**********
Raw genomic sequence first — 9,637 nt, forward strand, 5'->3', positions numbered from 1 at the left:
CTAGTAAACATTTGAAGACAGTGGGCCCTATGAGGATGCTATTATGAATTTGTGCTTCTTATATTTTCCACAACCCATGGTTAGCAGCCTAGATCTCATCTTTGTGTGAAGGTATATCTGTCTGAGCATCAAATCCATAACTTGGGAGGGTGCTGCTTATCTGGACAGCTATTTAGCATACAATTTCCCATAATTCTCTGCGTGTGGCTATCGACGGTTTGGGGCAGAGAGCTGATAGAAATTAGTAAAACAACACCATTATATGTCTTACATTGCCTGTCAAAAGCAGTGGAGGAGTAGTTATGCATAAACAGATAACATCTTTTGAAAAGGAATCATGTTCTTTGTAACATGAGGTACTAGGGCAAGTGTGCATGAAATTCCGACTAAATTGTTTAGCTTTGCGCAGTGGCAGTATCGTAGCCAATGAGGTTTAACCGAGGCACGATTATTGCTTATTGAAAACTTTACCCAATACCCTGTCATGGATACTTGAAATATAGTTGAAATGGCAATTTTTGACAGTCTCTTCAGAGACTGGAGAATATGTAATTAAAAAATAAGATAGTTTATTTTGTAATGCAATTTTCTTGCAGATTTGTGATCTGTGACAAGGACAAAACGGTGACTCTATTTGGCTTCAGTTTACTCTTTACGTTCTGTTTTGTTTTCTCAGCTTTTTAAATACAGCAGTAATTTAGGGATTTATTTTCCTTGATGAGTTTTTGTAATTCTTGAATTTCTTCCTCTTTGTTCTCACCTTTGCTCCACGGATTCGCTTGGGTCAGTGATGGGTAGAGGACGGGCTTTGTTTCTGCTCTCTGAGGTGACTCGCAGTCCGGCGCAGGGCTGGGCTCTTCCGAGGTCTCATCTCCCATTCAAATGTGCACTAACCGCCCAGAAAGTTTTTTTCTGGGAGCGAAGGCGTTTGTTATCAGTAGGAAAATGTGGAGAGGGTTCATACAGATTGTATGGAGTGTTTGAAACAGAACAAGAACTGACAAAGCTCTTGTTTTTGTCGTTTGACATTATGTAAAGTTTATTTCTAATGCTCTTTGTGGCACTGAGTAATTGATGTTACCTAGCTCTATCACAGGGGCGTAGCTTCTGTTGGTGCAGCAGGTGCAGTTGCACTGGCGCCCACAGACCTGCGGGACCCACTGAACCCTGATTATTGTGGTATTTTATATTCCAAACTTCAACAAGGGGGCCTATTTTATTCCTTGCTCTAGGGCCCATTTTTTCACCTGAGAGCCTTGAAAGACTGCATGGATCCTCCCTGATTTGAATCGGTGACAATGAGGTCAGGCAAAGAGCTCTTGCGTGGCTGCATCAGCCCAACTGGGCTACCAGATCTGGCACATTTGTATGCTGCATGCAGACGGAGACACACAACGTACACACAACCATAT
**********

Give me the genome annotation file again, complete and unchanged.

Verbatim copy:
Raw genomic sequence first — 9,637 nt, forward strand, 5'->3', positions numbered from 1 at the left:
CTAGTAAACATTTGAAGACAGTGGGCCCTATGAGGATGCTATTATGAATTTGTGCTTCTTATATTTTCCACAACCCATGGTTAGCAGCCTAGATCTCATCTTTGTGTGAAGGTATATCTGTCTGAGCATCAAATCCATAACTTGGGAGGGTGCTGCTTATCTGGACAGCTATTTAGCATACAATTTCCCATAATTCTCTGCGTGTGGCTATCGACGGTTTGGGGCAGAGAGCTGATAGAAATTAGTAAAACAACACCATTATATGTCTTACATTGCCTGTCAAAAGCAGTGGAGGAGTAGTTATGCATAAACAGATAACATCTTTTGAAAAGGAATCATGTTCTTTGTAACATGAGGTACTAGGGCAAGTGTGCATGAAATTCCGACTAAATTGTTTAGCTTTGCGCAGTGGCAGTATCGTAGCCAATGAGGTTTAACCGAGGCACGATTATTGCTTATTGAAAACTTTACCCAATACCCTGTCATGGATACTTGAAATATAGTTGAAATGGCAATTTTTGACAGTCTCTTCAGAGACTGGAGAATATGTAATTAAAAAATAAGATAGTTTATTTTGTAATGCAATTTTCTTGCAGATTTGTGATCTGTGACAAGGACAAAACGGTGACTCTATTTGGCTTCAGTTTACTCTTTACGTTCTGTTTTGTTTTCTCAGCTTTTTAAATACAGCAGTAATTTAGGGATTTATTTTCCTTGATGAGTTTTTGTAATTCTTGAATTTCTTCCTCTTTGTTCTCACCTTTGCTCCACGGATTCGCTTGGGTCAGTGATGGGTAGAGGACGGGCTTTGTTTCTGCTCTCTGAGGTGACTCGCAGTCCGGCGCAGGGCTGGGCTCTTCCGAGGTCTCATCTCCCATTCAAATGTGCACTAACCGCCCAGAAAGTTTTTTTCTGGGAGCGAAGGCGTTTGTTATCAGTAGGAAAATGTGGAGAGGGTTCATACAGATTGTATGGAGTGTTTGAAACAGAACAAGAACTGACAAAGCTCTTGTTTTTGTCGTTTGACATTATGTAAAGTTTATTTCTAATGCTCTTTGTGGCACTGAGTAATTGATGTTACCTAGCTCTATCACAGGGGCGTAGCTTCTGTTGGTGCAGCAGGTGCAGTTGCACTGGCGCCCACAGACCTGCGGGACCCACTGAACCCTGATTATTGTGGTATTTTATATTCCAAACTTCAACAAGGGGGCCTATTTTATTCCTTGCTCTAGGGCCCATTTTTTCACCTGAGAGCCTTGAAAGACTGCATGGATCCTCCCTGATTTGAATCGGTGACAATGAGGTCAGGCAAAGAGCTCTTGCGTGGCTGCATCAGCCCAACTGGGCTACCAGATCTGGCACATTTGTATGCTGCATGCAGACGGAGACACACAACGTACACACAACCATAT